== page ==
20. #20 by jdberger on January 11, 2013 - 12:29 pm

    I realize that you’re kidding, but just how do you think machine guns are powered, cav?

    (hint: expanding gasses for most of them)

    Again, I realize that you’re just having a bit of fun, but I find your comment (and most of Richards) endemic of most gun-control advocates who don’t really understand the items or the subject matter that they’re trying to regulate.

    Richard’s grasp of Constututional law is spare, at best. Cliff’s ignorance of statistical research has to be intentional it’s so stunningly vacant. I don’t think (I may be wrong) that you have much of a grasp of the laws, mechanics, culture or underlying theory behind guns and gun rights in this country.

    Note, I don’t intend to be insulting, here. It’s simply an observation and I may be wrong –

    But given my observation, how can someone make informed suggestions when they’re so uninformed? So mislead? Could you imagine if people were giving advice on teen pregnancy who thought babies were dropped off by storks? It’s the same kind of thing.

  21. #21 by Richard Warnick on January 11, 2013 - 12:33 pm

    Bob S.–

    Oh, come on. Unless I state that something is a fact, you can assume I’m giving my opinion.

    The Second Amendment applies to a set of circumstances that no longer exists.

    It looks like you aren’t going to press your claim that anyone in America can possess any military weapon system.

  22. #22 by Bob S. on January 11, 2013 - 12:48 pm


    So you want to back up the basis for your opinion with any thing that supports it? Or do you want to admit you are making things up?

    It looks like you aren’t going to press your claim that anyone in America can possess any military weapon system.

    I’ve already stated my beliefs, I’ve provided evidence — including a Supreme Court Decision — showing how I arrived at my conclusion.

    It is now up to you to show that I’m wrong, if you feel that I am.

    (And I’ll let you go ahead and change the subject since it looks like you aren’t going to press your claim “We no longer have the old-style militias where militiamen brought their own weapons.” — Don’t you hate it when those Pesky Facts destroy your opinion?)

  23. #23 by brewski on January 11, 2013 - 1:23 pm

    Bob S.
    As a quick rule of thumb, if Richard does indeed state that something is a fact, you are safe to assume it is also his opinion and is certainly the opposite of what is indeed fact.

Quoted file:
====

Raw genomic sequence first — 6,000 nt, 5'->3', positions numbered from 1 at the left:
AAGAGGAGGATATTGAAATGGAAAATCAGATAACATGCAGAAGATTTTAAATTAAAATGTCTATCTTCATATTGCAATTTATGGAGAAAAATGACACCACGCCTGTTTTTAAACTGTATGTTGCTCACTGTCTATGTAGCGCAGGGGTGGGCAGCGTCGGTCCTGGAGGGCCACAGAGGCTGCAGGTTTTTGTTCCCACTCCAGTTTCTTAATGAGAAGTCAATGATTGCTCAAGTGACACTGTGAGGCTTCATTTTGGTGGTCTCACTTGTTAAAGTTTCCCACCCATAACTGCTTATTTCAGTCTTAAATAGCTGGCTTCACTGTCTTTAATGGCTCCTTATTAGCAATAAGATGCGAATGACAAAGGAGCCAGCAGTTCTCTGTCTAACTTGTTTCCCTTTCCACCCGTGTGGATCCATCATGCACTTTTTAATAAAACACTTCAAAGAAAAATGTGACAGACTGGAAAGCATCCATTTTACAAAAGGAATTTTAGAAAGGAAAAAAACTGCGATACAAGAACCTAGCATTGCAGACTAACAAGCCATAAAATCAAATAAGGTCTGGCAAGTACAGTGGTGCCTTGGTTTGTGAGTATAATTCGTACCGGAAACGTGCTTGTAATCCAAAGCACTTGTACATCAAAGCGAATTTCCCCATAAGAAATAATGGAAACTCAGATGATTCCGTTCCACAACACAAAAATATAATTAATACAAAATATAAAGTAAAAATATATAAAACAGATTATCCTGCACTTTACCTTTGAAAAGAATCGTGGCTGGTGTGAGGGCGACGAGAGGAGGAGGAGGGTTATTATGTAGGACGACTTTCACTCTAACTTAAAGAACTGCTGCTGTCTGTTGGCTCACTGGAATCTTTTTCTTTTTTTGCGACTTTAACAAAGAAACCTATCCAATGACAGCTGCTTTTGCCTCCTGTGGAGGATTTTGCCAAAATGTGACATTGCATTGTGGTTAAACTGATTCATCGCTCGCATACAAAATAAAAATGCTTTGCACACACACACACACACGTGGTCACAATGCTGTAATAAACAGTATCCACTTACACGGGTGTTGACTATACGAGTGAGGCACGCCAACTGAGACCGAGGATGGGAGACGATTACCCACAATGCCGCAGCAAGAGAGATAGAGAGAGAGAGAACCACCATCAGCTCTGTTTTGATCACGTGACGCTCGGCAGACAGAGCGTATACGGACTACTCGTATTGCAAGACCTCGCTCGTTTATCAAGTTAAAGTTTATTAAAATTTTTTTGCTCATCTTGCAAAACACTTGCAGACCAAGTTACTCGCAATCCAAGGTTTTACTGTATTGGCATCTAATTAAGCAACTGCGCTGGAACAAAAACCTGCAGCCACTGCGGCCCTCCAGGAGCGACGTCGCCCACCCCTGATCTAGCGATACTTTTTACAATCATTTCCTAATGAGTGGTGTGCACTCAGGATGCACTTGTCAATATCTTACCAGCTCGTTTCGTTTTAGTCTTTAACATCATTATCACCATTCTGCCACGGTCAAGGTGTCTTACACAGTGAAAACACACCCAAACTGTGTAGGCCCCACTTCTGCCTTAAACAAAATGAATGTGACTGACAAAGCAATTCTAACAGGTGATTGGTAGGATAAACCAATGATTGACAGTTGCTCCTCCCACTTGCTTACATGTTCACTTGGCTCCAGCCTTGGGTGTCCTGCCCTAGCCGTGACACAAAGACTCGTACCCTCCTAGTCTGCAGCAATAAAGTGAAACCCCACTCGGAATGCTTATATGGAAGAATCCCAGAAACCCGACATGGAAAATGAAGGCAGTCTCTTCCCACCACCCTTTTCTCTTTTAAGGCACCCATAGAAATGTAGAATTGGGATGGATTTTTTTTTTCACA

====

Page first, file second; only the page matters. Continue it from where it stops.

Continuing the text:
24. #24 by cav on January 11, 2013 - 1:28 pm


    I appreciate your delicacy. That I, or any of the citizenry – including the outspoken nut-cakes, may not be fully versed in all of the applicable science, does not mean our opinions have no weight. Further, I, for one am always willing to learn. And, in fact, that ‘expanding gasses’ are applicable as you suggest in driving projectiles towards collaterals, simply hadn’t occurred to me. Yes, I was having fun with the notion of a particularly unwieldy contraption pumping out the lead, but which is really not quite serviceable in the task of eradicating dozens of first graders.

    Beyond that, my credentials are in no way noteworthy. Well, I do make a pretty ‘mean’ pizza!

    Can I imagine poorly informed folks providing sexuality counselling?

    Why yes. Yes I can:

  25. #25 by cav on January 11, 2013 - 1:36 pm

    And further, of course, not all violence is physical. Lots of ways to be violent that don’t leave scars, break bones, or even cause physical pain.

  26. #26 by Richard Warnick on January 11, 2013 - 1:36 pm

    Bob S.–

    Your idea of a “well regulated militia” is vigilantes wielding baseball bats and machetes… OK. You are entitled to your opinion, illogical as it may be.

    Did the Supreme Court say that I can have a nuclear weapon in your opinion? How about a Predator drone? What I really want is my own fully-operational tank. After all, if we’re going up against the full might of the U.S. military as Alex Jones says, we’ll need the right equipment.